Spatial and temporal dynamics of a Nassau grouper fish spawning aggregation located on an isolated seamount in Puerto Rico
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Spatial and temporal dynamics of a Nassau grouper fish spawning aggregation located on an isolated seamount in Puerto Rico

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  • Journal Title:
    Aquatic Conservation: Marine and Freshwater Ecosystems
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  • Description:
    The Nassau grouper, Epinephelus striatus, is a slow‐growing, late‐maturing, long‐lived reef fish widely distributed throughout the south‐western North Atlantic. Known for forming large spawning aggregations, numbering tens of thousands, they are now listed as Critically Endangered by the International Union for Conservation of Nature (IUCN). Recently, the only Nassau grouper spawning aggregation in Puerto Rico was documented at Bajo de Sico, a seamount and seasonally closed marine protected area. Studies elsewhere on the spatio‐temporal dynamics of Nassau grouper aggregations have documented how, and how far, fish move from home sites to the spawning site, and have shown the tight link between aggregation formation and the lunar cycle. However, these studies have not evaluated the potential impacts of the reduced spatial extent represented by a seamount, nor have they addressed the impacts of local seasonal protection relative to the size of the closed area and the timing of aggregation formation. Acoustic telemetry was used to quantify the spatio‐temporal dynamics of Nassau grouper spawning aggregation formation at Bajo de Sico. Twenty‐six individuals were tagged and tracked over three consecutive spawning seasons. Nassau grouper formed three or four aggregations per season, corresponding to the lunar cycles from January to April. Individuals displayed high visitation rates to the aggregation site: 98% visited at least two peaks per season; 80% visited multiple seasons. The timing of arrival, departure, and residency at the site were significantly different among individuals and lunar months, indicating significant variability in aggregation formation. Nassau grouper occupied a relatively small staging area (2.7 km2) and courtship arena (0.67 km2) compared with aggregations occurring on continental/insular platforms or large atolls; movements off the seamount may occur but were not detected. Results indicate the current seasonal closure inadequately protects the spawning population on Bajo de Sico and should be extended to the end of June.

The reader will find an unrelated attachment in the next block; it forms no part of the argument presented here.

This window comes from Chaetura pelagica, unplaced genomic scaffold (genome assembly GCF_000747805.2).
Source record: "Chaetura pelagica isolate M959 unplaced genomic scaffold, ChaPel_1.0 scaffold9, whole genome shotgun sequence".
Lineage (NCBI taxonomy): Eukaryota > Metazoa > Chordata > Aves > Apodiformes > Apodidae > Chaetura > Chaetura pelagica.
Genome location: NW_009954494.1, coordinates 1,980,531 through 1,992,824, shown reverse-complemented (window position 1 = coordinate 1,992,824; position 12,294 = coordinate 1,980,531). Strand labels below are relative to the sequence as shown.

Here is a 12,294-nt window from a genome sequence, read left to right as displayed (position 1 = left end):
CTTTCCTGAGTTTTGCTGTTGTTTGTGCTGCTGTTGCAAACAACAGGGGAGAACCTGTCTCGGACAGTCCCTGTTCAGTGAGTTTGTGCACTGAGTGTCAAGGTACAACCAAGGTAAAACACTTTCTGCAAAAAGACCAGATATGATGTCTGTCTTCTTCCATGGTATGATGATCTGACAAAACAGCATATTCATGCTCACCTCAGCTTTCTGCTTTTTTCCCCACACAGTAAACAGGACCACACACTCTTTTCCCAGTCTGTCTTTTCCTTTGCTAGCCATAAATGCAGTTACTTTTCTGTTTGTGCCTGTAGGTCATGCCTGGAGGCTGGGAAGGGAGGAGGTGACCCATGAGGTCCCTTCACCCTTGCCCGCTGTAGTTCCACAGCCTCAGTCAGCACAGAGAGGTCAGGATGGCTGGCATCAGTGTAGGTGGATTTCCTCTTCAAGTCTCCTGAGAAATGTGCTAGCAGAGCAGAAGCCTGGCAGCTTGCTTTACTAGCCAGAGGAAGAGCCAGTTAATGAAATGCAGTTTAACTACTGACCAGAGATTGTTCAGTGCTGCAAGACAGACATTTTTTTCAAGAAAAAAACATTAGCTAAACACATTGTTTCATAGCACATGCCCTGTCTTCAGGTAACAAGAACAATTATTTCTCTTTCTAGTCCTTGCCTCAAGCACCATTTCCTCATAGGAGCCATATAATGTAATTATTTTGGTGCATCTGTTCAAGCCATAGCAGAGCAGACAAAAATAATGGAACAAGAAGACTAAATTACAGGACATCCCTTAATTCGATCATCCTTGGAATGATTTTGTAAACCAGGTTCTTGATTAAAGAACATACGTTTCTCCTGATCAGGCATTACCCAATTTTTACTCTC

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    Aquatic Conservation: Marine and Freshwater Ecosystems, 33(10), 1116-1130
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  • ISSN:
    1052-7613;1099-0755;
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    Accepted Manuscript
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    Library
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